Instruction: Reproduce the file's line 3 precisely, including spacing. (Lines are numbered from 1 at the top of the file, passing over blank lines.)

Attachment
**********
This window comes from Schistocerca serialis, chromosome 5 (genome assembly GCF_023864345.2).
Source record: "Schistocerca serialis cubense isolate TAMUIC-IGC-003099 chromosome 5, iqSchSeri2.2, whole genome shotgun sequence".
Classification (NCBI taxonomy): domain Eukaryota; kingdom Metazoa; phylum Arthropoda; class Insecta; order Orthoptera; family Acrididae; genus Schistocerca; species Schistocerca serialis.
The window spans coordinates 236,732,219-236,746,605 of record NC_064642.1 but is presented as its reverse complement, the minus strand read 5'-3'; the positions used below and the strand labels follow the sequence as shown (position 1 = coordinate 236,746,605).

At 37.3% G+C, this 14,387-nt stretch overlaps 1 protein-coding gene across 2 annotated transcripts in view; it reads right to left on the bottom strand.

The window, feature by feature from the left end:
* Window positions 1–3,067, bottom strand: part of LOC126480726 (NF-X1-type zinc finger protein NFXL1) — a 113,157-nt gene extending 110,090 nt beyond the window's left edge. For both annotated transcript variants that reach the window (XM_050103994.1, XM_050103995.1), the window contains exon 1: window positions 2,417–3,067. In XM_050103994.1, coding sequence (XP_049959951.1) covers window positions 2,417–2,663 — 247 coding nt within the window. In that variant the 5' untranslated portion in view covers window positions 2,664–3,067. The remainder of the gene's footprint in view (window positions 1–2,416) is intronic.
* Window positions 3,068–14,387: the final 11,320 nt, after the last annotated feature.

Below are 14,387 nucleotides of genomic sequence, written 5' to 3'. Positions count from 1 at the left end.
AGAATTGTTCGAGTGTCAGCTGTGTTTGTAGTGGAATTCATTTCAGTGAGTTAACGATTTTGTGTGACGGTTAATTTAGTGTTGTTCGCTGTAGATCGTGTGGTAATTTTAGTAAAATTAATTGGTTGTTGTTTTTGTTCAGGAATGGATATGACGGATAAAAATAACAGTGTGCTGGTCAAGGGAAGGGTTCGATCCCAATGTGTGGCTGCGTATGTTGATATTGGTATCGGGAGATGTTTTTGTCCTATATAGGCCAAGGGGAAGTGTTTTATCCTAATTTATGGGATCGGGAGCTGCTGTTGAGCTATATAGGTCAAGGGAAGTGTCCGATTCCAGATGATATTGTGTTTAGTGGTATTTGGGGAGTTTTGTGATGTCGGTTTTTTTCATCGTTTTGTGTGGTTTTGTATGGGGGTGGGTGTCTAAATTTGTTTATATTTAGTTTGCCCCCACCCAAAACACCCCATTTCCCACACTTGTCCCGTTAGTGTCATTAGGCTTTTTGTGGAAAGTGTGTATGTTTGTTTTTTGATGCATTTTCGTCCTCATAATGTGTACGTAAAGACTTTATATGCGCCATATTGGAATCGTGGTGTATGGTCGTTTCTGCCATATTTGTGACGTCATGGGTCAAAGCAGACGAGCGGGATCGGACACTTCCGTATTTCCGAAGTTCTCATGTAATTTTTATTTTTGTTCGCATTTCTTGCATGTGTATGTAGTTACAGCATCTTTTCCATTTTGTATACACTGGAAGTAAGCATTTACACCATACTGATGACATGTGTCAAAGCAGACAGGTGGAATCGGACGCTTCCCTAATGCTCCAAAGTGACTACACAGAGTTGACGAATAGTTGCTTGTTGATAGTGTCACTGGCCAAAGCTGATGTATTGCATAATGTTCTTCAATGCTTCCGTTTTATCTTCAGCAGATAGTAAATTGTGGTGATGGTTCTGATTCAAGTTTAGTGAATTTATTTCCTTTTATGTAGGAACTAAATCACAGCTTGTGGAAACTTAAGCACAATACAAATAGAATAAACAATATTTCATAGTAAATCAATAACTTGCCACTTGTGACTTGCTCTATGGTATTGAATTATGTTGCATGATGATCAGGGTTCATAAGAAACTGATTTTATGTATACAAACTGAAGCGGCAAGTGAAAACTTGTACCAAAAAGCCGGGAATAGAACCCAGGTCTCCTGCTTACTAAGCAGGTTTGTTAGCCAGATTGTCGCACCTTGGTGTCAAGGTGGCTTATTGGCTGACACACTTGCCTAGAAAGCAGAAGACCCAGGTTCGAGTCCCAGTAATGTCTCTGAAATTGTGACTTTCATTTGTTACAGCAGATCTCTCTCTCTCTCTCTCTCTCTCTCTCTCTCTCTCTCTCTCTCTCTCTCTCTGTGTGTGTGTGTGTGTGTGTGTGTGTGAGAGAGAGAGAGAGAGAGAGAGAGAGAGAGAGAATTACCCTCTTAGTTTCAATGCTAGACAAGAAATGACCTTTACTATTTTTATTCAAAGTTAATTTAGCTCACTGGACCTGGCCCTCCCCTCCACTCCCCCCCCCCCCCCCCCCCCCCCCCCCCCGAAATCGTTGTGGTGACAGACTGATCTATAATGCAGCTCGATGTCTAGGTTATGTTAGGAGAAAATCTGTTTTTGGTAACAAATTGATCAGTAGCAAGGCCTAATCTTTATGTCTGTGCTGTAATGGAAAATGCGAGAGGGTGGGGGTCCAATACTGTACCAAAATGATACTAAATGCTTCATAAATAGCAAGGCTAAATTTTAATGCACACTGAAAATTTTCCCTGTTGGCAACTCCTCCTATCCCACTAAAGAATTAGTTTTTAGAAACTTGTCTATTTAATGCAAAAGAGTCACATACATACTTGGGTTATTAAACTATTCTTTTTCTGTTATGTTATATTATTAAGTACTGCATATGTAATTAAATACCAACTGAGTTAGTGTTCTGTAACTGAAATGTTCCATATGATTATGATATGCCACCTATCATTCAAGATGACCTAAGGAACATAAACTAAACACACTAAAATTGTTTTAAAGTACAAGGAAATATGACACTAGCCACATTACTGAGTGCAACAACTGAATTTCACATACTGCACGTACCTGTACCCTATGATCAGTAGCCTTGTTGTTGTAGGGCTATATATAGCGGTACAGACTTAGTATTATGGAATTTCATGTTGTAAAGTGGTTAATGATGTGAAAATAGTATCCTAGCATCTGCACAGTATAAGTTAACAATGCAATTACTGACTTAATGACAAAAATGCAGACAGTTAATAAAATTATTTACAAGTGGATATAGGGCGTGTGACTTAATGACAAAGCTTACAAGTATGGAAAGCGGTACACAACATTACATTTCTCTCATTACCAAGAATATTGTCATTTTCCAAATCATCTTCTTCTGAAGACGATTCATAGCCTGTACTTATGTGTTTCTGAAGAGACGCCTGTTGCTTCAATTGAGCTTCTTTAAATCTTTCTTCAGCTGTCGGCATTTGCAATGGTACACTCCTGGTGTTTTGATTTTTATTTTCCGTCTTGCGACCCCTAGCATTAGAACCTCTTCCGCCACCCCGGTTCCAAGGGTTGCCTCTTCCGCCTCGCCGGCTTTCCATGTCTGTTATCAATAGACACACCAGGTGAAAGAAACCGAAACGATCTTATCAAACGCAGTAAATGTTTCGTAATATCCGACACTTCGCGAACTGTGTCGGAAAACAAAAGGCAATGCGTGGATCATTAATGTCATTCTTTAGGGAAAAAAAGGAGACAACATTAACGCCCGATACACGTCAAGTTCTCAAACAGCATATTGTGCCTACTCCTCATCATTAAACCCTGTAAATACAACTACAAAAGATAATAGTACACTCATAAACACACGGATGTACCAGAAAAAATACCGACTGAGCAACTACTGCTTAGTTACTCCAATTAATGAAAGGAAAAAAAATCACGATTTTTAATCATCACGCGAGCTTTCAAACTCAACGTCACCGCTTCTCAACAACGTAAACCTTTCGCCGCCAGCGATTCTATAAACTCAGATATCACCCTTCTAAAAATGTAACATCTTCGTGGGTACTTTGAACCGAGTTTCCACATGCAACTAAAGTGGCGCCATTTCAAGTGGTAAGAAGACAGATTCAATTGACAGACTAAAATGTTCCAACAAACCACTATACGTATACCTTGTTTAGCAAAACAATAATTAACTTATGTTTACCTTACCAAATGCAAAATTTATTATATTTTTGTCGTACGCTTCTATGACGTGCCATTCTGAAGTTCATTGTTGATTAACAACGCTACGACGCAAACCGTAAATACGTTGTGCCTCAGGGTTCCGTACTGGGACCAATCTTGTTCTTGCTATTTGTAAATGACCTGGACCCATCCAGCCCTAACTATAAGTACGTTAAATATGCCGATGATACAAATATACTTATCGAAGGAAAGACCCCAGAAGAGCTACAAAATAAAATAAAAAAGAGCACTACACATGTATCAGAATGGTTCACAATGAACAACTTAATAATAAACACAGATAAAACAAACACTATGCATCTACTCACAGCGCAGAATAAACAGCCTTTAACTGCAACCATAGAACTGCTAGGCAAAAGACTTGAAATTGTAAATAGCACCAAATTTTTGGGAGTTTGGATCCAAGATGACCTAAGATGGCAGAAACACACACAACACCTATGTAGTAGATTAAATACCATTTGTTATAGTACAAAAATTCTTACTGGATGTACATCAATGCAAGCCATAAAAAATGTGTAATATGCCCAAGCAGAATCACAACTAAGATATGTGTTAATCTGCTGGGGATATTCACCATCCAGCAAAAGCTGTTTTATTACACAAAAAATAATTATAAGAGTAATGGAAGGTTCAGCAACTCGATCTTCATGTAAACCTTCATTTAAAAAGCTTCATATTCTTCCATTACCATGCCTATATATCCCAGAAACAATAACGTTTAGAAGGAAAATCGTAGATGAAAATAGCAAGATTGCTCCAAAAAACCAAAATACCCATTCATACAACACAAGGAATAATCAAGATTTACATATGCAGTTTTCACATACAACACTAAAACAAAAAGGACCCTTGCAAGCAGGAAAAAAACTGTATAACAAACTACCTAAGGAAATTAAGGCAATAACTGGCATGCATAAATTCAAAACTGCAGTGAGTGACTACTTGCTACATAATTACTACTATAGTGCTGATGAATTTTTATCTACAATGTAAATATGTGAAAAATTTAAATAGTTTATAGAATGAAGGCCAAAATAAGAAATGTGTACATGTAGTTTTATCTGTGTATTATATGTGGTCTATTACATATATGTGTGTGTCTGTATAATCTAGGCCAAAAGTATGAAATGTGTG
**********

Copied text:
Classification (NCBI taxonomy): domain Eukaryota; kingdom Metazoa; phylum Arthropoda; class Insecta; order Orthoptera; family Acrididae; genus Schistocerca; species Schistocerca serialis.